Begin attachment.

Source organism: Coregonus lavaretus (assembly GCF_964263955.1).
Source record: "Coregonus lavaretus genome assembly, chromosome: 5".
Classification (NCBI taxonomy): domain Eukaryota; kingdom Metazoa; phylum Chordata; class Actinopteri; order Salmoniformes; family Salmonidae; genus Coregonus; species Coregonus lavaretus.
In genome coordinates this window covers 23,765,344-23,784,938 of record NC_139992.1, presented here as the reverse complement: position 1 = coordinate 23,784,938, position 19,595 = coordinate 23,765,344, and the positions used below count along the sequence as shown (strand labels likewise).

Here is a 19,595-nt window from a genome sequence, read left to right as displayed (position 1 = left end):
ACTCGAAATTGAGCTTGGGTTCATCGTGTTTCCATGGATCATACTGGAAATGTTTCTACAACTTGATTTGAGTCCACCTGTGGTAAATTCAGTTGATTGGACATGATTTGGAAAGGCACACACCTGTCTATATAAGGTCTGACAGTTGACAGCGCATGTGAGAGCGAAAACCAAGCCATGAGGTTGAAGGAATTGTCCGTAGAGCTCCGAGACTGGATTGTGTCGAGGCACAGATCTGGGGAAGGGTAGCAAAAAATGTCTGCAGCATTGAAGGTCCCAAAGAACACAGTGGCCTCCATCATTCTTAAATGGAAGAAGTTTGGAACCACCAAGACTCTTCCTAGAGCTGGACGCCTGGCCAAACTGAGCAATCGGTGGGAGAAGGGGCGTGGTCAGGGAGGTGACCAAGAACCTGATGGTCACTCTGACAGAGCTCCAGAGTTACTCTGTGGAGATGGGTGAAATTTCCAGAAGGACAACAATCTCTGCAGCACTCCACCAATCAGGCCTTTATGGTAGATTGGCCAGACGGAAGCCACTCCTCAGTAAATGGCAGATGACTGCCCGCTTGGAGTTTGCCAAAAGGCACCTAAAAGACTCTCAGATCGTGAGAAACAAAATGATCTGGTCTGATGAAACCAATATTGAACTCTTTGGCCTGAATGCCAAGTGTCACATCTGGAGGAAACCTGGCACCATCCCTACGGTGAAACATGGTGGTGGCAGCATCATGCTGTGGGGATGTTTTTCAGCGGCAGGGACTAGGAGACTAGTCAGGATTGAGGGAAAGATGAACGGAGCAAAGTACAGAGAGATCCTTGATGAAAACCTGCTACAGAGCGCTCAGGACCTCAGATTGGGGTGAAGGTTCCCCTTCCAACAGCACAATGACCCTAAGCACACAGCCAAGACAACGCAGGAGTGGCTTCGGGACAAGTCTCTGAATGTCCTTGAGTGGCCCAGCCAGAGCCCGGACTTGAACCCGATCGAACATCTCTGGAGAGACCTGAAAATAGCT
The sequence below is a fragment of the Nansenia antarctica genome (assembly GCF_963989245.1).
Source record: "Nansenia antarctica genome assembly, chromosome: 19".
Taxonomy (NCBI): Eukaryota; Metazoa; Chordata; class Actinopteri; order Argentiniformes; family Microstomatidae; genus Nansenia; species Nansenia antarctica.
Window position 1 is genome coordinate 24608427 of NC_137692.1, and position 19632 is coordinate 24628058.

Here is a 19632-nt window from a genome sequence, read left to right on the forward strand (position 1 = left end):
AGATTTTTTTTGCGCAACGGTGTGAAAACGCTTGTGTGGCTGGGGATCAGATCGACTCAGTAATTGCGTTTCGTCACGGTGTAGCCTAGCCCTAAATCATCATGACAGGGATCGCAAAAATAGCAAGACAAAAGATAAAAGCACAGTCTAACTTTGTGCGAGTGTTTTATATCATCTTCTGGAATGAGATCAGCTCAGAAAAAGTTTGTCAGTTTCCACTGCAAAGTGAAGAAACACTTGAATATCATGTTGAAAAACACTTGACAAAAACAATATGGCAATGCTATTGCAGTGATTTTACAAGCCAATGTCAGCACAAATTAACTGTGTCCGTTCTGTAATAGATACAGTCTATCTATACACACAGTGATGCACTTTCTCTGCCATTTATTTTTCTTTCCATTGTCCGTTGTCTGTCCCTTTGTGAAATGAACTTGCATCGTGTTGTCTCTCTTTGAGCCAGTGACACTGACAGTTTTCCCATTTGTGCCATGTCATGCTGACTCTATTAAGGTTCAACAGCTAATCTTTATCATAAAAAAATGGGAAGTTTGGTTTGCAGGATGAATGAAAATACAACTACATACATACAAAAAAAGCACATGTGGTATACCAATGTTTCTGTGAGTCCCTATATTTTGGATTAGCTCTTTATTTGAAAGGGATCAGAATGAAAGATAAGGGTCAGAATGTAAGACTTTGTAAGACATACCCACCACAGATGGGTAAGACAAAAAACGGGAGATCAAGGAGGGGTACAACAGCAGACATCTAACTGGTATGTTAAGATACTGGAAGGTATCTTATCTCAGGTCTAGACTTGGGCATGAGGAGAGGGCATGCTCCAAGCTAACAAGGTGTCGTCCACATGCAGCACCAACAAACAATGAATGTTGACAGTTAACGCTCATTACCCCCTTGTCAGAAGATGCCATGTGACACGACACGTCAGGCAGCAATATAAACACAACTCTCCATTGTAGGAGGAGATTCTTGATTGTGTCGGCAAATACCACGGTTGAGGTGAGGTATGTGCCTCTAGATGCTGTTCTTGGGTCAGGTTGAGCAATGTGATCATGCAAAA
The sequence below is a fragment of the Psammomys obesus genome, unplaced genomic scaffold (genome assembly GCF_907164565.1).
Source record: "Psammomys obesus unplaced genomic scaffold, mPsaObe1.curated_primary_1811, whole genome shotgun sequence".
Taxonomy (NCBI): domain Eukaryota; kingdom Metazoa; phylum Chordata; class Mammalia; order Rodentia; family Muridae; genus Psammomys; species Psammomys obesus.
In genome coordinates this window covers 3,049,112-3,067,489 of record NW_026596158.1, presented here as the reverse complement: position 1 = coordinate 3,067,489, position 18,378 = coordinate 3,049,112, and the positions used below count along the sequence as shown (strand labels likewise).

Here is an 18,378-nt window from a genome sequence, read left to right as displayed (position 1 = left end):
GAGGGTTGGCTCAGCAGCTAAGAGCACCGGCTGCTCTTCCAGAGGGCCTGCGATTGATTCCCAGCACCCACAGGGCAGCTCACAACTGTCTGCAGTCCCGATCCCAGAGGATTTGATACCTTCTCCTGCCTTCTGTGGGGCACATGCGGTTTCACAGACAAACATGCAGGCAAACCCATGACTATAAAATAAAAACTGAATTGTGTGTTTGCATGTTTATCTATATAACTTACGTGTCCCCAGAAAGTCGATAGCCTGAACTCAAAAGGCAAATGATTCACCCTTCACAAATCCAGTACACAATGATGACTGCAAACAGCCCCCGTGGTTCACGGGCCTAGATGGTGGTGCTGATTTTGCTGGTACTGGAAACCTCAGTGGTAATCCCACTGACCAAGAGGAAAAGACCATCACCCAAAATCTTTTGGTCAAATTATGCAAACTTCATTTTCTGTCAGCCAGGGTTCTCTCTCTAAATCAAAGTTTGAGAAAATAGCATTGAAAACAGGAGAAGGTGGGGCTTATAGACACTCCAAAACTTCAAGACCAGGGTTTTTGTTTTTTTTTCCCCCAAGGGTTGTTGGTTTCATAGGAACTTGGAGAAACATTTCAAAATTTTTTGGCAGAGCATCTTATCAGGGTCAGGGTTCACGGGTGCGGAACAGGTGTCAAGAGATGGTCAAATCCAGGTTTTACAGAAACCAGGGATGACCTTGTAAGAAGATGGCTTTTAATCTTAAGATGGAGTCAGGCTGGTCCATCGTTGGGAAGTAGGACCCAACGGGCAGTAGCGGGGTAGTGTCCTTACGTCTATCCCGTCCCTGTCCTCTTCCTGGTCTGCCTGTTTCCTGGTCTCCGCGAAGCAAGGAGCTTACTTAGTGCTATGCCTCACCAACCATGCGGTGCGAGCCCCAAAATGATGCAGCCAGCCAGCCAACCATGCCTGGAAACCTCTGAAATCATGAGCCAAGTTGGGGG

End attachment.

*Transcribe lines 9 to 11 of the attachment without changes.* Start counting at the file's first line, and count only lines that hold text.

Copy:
Taxonomy (NCBI): Eukaryota; Metazoa; Chordata; class Actinopteri; order Argentiniformes; family Microstomatidae; genus Nansenia; species Nansenia antarctica.
Window position 1 is genome coordinate 24608427 of NC_137692.1, and position 19632 is coordinate 24628058.

Here is a 19632-nt window from a genome sequence, read left to right on the forward strand (position 1 = left end):